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Evan Davis Clashes With Daniel Hannan MEP On Newsnight After EU Referendum Brexit Vote

'That is completely at odds with what the public think they've just voted for.'

25/06/2016 08:57 | Updated 31 October 2016

BBC Newsnight presenter Evan Davis has accused a leading Tory Brexit campaigner of peddling an immigration policy “completely at odds with what the public think they’ve just voted for” after the EU referendum. 

Davis confronted MEP Daniel Hannan, and was reduced to putting his head in his hands out of visible frustration over the “change of tone on freedom of movement”.

A skin-crawling exchange between the two saw the BBC man accuse Hannan of promising to take back control of immigration, but after a Brexit win on Friday, admit the country would still allow free movement of labour from Europe.

UPDATE: Pro-Brexit MEP Facing Backlash For Newsnight Backtrack And ‘Misleading’ Vote Leave Claim

Hannan had said the UK should stay within the “common market” - the EU trading group - but Davis reminded him that meant Britain would still have to allow in unlimited numbers of European workers.

“I’m sorry we’ve just been through three months of agony on the issue of immigration,” Davis lamented. “The public have been led to believe that what they have voted for is an end to free movement.”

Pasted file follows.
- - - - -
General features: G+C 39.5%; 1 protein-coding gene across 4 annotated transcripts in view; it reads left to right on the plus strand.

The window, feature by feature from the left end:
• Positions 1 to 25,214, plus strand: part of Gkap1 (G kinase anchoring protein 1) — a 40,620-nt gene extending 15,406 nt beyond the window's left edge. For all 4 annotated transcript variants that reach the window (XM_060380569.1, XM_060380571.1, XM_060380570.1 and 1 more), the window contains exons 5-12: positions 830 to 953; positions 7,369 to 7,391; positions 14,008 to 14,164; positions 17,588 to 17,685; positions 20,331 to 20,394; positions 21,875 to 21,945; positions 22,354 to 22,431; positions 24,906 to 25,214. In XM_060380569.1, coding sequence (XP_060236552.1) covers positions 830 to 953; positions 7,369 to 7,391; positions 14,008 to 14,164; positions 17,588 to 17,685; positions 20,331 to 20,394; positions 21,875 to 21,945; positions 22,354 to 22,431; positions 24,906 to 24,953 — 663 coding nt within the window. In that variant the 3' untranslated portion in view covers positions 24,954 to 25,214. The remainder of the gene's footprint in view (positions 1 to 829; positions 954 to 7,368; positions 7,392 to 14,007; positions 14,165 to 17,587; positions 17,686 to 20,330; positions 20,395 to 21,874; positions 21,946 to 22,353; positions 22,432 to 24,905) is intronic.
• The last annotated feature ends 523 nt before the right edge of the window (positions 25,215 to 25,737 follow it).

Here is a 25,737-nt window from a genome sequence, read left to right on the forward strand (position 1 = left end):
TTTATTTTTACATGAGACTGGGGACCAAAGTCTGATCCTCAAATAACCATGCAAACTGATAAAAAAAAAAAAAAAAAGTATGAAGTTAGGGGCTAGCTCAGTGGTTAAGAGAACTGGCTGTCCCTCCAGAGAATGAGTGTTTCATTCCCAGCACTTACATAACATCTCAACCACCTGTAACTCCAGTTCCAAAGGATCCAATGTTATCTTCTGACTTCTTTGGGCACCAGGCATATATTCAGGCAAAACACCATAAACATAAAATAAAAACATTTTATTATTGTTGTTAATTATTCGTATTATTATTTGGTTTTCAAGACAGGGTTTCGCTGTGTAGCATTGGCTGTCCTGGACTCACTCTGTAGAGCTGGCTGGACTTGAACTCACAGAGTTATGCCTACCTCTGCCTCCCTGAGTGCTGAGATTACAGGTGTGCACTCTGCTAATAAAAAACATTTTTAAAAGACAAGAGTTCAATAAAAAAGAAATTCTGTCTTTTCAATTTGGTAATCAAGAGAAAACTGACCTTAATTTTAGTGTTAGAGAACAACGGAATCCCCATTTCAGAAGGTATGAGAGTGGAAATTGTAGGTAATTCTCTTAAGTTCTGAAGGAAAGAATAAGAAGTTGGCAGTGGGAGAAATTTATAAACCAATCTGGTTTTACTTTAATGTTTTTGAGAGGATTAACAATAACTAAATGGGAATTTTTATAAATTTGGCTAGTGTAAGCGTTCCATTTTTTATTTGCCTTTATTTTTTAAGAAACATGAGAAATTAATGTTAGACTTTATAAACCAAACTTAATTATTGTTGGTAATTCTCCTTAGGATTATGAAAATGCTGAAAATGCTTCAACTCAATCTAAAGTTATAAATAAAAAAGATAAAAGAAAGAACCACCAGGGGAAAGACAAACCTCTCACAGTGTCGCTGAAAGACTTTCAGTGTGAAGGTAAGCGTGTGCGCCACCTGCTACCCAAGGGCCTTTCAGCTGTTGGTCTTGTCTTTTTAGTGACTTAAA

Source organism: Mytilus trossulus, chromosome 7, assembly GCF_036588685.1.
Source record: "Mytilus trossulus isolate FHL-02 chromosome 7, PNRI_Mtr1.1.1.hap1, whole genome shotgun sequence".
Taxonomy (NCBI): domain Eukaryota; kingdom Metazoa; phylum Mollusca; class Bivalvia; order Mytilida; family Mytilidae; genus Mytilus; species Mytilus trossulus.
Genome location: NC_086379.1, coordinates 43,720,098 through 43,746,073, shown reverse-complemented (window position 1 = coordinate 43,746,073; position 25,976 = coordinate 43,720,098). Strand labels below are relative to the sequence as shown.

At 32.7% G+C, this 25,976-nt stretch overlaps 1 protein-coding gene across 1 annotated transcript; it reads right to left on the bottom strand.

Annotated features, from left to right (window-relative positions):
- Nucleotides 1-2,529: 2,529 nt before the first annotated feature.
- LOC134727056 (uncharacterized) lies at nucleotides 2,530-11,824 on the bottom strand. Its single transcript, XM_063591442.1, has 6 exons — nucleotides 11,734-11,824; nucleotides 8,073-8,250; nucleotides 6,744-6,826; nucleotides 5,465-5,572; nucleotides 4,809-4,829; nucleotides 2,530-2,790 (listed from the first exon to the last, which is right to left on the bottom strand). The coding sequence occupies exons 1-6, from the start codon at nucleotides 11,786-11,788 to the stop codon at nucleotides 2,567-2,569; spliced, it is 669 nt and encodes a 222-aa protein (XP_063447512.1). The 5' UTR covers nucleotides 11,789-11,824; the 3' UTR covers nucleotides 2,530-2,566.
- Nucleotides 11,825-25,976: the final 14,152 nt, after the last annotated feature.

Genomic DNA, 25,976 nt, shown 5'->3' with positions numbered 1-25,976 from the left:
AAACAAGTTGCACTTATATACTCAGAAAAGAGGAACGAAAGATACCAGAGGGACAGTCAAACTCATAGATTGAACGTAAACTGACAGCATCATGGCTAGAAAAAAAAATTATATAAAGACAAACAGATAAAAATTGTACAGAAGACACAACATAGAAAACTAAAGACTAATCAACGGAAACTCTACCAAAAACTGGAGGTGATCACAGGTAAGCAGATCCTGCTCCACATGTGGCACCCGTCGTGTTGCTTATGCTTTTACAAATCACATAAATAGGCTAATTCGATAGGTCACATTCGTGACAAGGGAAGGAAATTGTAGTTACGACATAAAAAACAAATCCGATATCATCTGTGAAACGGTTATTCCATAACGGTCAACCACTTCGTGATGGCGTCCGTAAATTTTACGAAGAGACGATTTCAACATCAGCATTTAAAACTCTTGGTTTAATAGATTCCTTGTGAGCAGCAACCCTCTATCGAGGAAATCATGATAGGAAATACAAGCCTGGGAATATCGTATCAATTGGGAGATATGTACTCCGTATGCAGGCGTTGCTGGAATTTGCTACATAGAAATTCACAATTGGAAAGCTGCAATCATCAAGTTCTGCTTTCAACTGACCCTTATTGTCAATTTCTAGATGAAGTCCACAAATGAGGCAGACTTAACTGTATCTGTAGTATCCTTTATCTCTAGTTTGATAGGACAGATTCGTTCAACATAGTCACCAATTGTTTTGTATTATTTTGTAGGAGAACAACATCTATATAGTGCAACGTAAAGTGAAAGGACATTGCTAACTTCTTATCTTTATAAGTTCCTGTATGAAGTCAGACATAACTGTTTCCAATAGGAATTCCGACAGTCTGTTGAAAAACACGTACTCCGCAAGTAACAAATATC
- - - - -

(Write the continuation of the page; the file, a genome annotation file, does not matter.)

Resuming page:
BBC
Tory MEP Daniel Hannan defended the Leave campaign saying Britain would not longer have to give certain legal rights to EU citizens

Hannan rebutted that after Brexit, EU citizens would lose some of their legal entitlements and the right to pay the same level of university tuition fees.

But an exasperated Davis hit back, saying: 

Why didn't you say this in the campaign? Why didn't you say in the campaign that you were wanting a scheme where we have free movement of labour?

It comes after Nigel Farage yesterday admitted it was a "mistake" of the official Vote Leave campaign to claim that the £350m contribution paid by Britain to the EU could be re-invested in the NHS after Brexit. 

He was questioned by ITV's Susanna Reid, who asked the Ukip leader:

“You’re saying, after 17m people have voted for Leave based - I don’t know how many people voted on the basis of that advert, but it was a huge part of the propaganda - you’re saying that was a mistake?”

Farage responded that he had been “ostracised” by the official Leave campaign, adding: “As I’ve always done, [I] did my own thing.”

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